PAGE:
It is estimated that World War I claimed the lives of some 16 million people worldwide, 9.5 million of which were military deaths. It is also estimated that around 20 million were wounded, including 8 million left permanently disabled in some way. Of those lives lost, 54 000 were young Australian lads who were so eager to sign up for this grand new ‘adventure’ that they lied about their age and 18 000 young Kiwis who, like my grandfather, believed it was their duty to fight for “King and Country”. But only now, through stories like this and The Great Gallipoli Escape, are we learning the real story and through the questions she has her characters ask and answer are we being encouraged to question things for ourselves, not just about the war but also what we stand for. Often in the story Jean McLain is spurred on by her belief in her need to  “do her duty” and that her actions are saving lives, but then she poses the same situation to Arjun. “What are we worth if we don’t do our duty to each other? What kind of life is it if you don’t love someone or something enough to die for them? What matters to you, eh?’ 

As well as teaching us about the past, French inspires us to think about the future – and that is a gift that only writers if her calibre can give our students.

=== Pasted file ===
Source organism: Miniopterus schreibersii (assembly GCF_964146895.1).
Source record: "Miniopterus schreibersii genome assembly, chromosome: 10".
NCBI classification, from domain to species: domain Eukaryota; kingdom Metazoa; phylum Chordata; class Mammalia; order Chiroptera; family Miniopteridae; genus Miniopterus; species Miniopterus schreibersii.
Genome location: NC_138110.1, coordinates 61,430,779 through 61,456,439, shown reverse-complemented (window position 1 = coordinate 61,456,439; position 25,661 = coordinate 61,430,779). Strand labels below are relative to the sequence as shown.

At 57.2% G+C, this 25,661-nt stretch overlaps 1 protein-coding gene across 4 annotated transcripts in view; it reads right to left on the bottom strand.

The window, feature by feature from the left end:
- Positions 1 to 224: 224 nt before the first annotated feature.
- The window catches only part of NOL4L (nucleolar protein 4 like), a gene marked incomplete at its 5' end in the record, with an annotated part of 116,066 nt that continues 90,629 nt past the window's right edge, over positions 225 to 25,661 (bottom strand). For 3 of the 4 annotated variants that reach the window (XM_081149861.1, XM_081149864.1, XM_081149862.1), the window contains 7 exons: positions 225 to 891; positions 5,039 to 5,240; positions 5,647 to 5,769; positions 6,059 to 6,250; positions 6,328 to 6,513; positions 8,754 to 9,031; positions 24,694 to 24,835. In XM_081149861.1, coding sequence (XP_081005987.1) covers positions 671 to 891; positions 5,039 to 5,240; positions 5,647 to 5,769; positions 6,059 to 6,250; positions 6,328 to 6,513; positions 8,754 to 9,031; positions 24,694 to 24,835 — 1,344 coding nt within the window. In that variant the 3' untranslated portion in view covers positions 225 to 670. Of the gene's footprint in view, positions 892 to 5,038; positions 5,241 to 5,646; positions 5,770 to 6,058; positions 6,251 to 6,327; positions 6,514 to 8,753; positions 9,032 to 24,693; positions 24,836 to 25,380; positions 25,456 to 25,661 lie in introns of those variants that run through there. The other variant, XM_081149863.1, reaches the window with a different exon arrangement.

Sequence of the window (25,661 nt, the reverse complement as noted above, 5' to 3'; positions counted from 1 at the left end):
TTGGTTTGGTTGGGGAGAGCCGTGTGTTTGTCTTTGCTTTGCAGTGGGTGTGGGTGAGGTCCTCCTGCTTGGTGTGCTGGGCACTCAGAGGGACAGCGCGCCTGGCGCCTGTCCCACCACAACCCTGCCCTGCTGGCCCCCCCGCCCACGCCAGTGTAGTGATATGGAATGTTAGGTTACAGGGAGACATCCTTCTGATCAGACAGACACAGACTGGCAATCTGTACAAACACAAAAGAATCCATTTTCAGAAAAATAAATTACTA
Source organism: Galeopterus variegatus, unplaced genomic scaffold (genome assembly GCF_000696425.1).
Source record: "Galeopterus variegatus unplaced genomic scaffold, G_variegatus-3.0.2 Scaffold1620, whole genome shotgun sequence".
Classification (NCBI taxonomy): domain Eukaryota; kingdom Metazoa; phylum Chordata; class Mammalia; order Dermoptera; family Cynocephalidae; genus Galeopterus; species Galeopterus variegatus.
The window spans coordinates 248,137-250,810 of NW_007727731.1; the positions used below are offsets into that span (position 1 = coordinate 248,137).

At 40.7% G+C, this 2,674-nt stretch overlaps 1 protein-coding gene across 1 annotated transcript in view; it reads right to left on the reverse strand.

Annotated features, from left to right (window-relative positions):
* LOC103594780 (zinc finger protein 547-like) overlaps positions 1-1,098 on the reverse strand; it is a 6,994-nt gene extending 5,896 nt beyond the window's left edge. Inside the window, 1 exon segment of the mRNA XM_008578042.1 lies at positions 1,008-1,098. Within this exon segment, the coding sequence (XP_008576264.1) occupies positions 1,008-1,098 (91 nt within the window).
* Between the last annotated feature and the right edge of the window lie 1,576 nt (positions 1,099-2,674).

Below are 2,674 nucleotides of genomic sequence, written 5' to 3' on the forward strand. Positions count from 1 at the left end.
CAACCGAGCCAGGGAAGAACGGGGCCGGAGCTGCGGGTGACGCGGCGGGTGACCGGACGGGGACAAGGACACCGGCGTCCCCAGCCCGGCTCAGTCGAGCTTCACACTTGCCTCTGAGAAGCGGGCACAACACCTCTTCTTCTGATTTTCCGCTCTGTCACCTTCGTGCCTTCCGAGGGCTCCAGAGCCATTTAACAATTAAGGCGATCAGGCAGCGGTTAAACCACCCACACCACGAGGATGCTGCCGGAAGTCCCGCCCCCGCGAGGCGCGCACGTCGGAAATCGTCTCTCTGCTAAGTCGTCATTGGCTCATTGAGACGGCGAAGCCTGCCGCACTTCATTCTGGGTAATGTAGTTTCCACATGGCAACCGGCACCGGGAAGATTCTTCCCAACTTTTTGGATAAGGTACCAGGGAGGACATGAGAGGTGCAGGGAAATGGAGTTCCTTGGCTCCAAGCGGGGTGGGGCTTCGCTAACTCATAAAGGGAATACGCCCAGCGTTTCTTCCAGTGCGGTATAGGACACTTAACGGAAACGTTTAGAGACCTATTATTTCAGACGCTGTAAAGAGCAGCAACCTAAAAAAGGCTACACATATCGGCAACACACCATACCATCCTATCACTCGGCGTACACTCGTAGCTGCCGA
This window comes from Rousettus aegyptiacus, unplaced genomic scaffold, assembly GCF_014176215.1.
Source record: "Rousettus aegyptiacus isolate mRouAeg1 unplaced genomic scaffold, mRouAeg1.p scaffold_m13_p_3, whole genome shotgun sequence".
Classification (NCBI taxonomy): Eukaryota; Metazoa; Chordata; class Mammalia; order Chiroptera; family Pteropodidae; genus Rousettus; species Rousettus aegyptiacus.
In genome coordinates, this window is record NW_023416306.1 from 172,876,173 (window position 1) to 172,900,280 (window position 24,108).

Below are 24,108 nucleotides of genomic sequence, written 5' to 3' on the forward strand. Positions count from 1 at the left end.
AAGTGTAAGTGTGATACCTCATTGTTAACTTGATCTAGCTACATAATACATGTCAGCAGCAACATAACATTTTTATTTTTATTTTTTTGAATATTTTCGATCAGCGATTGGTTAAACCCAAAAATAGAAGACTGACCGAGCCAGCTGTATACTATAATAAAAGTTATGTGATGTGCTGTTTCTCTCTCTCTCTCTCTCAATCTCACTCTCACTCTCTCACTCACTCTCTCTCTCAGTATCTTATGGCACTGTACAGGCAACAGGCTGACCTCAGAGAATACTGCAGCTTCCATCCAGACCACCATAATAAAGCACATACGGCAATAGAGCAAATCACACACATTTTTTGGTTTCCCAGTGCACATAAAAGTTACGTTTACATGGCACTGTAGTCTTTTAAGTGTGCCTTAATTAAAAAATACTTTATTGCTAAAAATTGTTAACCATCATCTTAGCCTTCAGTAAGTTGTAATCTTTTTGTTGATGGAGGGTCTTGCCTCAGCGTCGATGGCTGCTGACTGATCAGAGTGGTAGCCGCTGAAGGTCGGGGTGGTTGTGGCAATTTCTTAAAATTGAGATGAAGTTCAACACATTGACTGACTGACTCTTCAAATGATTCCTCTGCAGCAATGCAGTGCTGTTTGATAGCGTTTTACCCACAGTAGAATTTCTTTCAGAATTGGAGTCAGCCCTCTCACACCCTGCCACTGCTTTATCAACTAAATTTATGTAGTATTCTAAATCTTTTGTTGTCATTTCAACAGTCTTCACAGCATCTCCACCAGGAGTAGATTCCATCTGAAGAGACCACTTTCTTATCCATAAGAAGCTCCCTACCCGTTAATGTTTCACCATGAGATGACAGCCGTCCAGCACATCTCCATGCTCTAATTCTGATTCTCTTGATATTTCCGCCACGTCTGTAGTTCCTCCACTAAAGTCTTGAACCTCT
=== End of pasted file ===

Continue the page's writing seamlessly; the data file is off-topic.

What You Need to Be Warm

What You Need to Be Warm

What You Need to Be Warm











What You Need to Be Warm

Neil Gaiman

Bloomsbury, 2023

32pp., hbk., RRP $A19.99


I have neither the desire or the skill to review this book because anything I say or write pales into insignificance in the presence of the wondrous Neil Gaiman. Thus I am going to use the foreword and the publisher’s notes to show what this book is about and why I immediately recommended it to colleagues who were seeking just such a piece…

in 2019, before COVID, the Russian invasion of Ukraine and the current Israeli conflict, winter was coming to the northern hemisphere and people were going to be cold , especially people who didn’t have homes because they had fled the fighting in their countries or their homes, often their villages and towns, had been destroyed.  To draw attention to their plight Neil Gaiman asked his social media followers  what reminded them of warmth.  And from the tens of thousands of replies, each with a specific memory, he wove the responses into a long green scarf, so symbolic of being snuggled in warmth, and into a poem that became a film and now a book illustrated by people like Chris Riddell, Benji Davies, Yuliya Gwilym, Nadine Kaadan, Daniel Egnéus, Pam Smy, Petr Horácek, Beth Suzanna, Bagram Ibatoulline, Marie-Alice Harel, Majid Adin and Richard Jones, with a thought-provoking cover from Oliver Jeffers.